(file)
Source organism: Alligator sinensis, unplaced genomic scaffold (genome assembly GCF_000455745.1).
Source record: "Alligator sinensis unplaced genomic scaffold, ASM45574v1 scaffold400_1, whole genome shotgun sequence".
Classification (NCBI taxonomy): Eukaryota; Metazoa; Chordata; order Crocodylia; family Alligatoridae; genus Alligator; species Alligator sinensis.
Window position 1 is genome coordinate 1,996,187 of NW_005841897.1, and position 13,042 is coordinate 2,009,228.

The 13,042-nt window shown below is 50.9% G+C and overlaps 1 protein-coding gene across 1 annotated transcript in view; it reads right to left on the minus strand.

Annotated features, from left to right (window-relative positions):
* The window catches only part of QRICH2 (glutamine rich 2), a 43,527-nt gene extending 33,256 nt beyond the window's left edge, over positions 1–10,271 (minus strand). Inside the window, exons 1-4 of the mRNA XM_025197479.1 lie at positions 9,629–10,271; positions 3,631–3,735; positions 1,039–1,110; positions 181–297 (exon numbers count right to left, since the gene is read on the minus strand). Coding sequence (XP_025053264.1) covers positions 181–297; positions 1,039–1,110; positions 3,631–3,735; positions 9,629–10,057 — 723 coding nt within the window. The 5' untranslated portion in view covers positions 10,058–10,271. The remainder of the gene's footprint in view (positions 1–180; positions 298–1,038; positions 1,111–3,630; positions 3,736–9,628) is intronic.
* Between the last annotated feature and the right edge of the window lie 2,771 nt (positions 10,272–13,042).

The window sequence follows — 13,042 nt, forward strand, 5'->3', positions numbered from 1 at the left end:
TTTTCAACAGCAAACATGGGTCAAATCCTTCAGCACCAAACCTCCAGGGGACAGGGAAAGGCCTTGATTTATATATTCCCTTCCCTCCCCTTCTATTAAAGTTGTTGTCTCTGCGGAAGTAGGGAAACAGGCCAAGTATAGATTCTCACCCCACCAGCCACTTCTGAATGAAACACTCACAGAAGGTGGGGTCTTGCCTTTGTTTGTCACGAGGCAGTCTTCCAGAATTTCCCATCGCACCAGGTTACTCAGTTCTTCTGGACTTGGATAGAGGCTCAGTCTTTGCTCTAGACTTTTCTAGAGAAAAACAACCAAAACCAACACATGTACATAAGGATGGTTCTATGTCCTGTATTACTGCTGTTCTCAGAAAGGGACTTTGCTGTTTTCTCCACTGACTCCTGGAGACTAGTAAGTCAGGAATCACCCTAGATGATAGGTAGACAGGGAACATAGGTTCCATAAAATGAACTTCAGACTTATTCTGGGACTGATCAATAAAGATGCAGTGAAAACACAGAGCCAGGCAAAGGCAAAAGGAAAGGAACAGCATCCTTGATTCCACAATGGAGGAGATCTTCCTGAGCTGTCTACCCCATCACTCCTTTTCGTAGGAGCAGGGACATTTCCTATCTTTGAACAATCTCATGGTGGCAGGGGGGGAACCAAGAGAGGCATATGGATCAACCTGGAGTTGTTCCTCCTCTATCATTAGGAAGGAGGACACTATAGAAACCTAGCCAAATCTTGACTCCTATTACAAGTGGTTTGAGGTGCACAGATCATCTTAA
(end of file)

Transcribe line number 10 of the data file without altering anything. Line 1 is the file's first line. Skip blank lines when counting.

TTTTCAACAGCAAACATGGGTCAAATCCTTCAGCACCAAACCTCCAGGGGACAGGGAAAGGCCTTGATTTATATATTCCCTTCCCTCCCCTTCTATTAAAGTTGTTGTCTCTGCGGAAGTAGGGAAACAGGCCAAGTATAGATTCTCACCCCACCAGCCACTTCTGAATGAAACACTCACAGAAGGTGGGGTCTTGCCTTTGTTTGTCACGAGGCAGTCTTCCAGAATTTCCCATCGCACCAGGTTACTCAGTTCTTCTGGACTTGGATAGAGGCTCAGTCTTTGCTCTAGACTTTTCTAGAGAAAAACAACCAAAACCAACACATGTACATAAGGATGGTTCTATGTCCTGTATTACTGCTGTTCTCAGAAAGGGACTTTGCTGTTTTCTCCACTGACTCCTGGAGACTAGTAAGTCAGGAATCACCCTAGATGATAGGTAGACAGGGAACATAGGTTCCATAAAATGAACTTCAGACTTATTCTGGGACTGATCAATAAAGATGCAGTGAAAACACAGAGCCAGGCAAAGGCAAAAGGAAAGGAACAGCATCCTTGATTCCACAATGGAGGAGATCTTCCTGAGCTGTCTACCCCATCACTCCTTTTCGTAGGAGCAGGGACATTTCCTATCTTTGAACAATCTCATGGTGGCAGGGGGGGAACCAAGAGAGGCATATGGATCAACCTGGAGTTGTTCCTCCTCTATCATTAGGAAGGAGGACACTATAGAAACCTAGCCAAATCTTGACTCCTATTACAAGTGGTTTGAGGTGCACAGATCATCTTAA